- You become more patient and consider the long term: It takes time to build lasting success. If you want to own a successful business, you have to maintain effort over time.
- You become more creative/innovative: When you spend time every day thinking of creative ways to make things that are important to you a little better, is it any surprise that this way of thinking starts to spill over into other areas of your life?
- You become more engaged with life: When you seek out small improvements, it’s hard to not feel motivated and engaged. Instead of dreading the effort you’re going to have to put in, you feel excited about where you can go.
It’s hard to oversell the benefits of the kaizen philosophy and the power of mini habits. It doesn’t take long to see practical benefits from following this approach, and it benefits you no matter who you are or what situation you’re in. What’s not to like?
Here’s a summary of everything we’ve covered in this article:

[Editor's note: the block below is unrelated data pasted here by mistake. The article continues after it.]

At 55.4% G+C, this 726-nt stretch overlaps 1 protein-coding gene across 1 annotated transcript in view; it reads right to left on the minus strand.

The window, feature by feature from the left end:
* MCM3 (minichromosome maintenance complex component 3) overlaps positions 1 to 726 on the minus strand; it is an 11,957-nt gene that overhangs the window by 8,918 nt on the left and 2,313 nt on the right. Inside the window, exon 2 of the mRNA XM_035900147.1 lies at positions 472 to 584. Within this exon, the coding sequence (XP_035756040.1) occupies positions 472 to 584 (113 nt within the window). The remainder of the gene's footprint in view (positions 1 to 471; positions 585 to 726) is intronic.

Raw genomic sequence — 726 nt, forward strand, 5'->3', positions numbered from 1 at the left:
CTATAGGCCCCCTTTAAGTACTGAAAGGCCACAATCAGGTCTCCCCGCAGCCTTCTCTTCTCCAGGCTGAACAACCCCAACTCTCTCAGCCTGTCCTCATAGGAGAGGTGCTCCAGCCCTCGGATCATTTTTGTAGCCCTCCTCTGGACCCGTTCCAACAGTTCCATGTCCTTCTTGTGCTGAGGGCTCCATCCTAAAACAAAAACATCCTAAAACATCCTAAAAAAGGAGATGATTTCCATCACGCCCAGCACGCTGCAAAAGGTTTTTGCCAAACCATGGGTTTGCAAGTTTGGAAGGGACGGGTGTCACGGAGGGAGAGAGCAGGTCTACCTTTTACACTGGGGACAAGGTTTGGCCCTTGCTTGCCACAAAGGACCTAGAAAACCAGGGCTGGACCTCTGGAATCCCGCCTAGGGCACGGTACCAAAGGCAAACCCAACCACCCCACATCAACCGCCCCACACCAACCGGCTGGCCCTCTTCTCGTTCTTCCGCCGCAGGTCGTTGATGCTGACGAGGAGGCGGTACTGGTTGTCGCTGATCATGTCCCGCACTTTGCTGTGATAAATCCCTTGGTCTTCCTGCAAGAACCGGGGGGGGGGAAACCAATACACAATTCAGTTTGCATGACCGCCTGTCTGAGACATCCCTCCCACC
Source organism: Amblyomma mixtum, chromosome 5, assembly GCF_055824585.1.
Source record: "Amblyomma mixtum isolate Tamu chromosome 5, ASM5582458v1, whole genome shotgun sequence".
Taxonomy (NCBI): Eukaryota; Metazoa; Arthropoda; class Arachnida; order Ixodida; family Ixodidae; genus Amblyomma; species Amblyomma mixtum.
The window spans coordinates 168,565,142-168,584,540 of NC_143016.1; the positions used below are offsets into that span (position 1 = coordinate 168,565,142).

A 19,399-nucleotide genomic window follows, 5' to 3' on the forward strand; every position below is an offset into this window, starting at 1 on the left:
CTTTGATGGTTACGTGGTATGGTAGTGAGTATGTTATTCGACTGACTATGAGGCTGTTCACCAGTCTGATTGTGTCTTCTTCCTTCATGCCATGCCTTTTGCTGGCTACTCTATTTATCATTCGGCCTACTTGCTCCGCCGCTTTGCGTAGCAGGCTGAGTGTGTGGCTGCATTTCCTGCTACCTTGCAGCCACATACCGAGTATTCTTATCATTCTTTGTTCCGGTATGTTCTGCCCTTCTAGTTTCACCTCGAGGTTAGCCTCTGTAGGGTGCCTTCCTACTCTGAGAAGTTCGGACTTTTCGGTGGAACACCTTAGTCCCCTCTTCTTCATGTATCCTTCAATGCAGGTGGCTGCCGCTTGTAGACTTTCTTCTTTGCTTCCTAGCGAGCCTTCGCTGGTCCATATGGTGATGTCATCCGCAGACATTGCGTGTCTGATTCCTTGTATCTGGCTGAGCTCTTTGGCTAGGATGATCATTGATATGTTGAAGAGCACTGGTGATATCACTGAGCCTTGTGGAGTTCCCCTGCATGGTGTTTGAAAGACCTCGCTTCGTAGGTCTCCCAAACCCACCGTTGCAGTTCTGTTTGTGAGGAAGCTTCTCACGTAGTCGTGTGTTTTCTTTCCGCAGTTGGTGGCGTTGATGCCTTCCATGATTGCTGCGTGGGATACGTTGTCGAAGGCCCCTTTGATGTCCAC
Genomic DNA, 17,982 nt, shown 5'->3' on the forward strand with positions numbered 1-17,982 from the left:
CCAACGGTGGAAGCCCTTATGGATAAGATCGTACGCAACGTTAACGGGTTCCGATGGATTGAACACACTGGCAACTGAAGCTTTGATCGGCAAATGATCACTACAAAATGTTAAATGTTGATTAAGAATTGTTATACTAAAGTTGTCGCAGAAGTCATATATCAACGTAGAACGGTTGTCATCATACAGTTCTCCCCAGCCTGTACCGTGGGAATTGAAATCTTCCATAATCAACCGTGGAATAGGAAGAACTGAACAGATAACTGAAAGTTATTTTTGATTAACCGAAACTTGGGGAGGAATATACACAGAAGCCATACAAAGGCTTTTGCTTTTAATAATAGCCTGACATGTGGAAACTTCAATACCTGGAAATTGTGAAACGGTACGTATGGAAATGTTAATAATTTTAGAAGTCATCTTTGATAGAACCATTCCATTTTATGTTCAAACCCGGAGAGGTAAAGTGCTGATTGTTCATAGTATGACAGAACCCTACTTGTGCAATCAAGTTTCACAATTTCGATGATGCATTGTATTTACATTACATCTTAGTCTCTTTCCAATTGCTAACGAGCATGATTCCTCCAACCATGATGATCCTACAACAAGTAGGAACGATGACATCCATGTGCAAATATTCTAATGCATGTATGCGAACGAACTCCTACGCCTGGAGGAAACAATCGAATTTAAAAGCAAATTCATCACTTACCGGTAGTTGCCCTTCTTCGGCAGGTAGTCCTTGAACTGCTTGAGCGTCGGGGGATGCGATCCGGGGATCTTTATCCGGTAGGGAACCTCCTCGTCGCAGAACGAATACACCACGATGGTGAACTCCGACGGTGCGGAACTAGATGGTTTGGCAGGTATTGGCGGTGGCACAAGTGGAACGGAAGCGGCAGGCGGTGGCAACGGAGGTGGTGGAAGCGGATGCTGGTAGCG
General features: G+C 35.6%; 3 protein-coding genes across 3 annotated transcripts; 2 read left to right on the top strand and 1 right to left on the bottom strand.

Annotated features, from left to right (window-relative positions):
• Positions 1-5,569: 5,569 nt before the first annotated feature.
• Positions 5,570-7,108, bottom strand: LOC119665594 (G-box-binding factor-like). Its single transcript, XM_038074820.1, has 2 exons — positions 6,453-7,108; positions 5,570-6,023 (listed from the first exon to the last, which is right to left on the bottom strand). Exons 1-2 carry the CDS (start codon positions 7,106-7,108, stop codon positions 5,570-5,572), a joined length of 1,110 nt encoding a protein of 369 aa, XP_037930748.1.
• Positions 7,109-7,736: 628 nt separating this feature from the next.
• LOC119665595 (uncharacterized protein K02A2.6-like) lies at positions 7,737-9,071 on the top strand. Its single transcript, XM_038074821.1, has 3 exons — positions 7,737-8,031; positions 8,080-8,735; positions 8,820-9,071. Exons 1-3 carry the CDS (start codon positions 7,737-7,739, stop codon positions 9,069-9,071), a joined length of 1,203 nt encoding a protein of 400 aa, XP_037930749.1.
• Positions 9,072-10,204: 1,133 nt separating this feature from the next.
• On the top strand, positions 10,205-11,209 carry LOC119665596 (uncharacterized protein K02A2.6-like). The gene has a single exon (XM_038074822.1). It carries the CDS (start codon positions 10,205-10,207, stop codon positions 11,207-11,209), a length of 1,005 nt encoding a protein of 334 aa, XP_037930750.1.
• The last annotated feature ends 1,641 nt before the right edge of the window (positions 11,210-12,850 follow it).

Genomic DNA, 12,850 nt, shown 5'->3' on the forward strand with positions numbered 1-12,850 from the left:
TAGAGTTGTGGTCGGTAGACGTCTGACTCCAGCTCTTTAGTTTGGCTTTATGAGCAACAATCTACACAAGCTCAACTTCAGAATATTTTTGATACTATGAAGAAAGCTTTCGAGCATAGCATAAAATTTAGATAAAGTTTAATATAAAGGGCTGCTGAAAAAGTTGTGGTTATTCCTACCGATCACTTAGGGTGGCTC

- The kaizen philosophy is about seeking small improvements in things you do every day to achieve your goals.
- You start by asking yourself small questions to get started (what little thing can I do today to help me make progress?).
- You combine this with mini habits, which are straightforward actions that don’t take a lot of time.
- Over time, this results in huge improvements.
- Finally, you reap the benefits and can be pleasantly surprised at how far you’ve come!
And if you want more resources about self-improvement, be sure to check out these blog posts:
- 27 Best Personal Development and Self-Help Books
- Kaizen: The Complete Guide to Continuous Improvement
- 9 Reasons Continuous Learning is Important for Your Life
- 23 Exercises & Activities to Practice Daily Self-Improvement
Finally, if you want to take your goal-setting efforts to the next level, check out this FREE printable worksheet and a step-by-step process that will help you set effective SMART goals.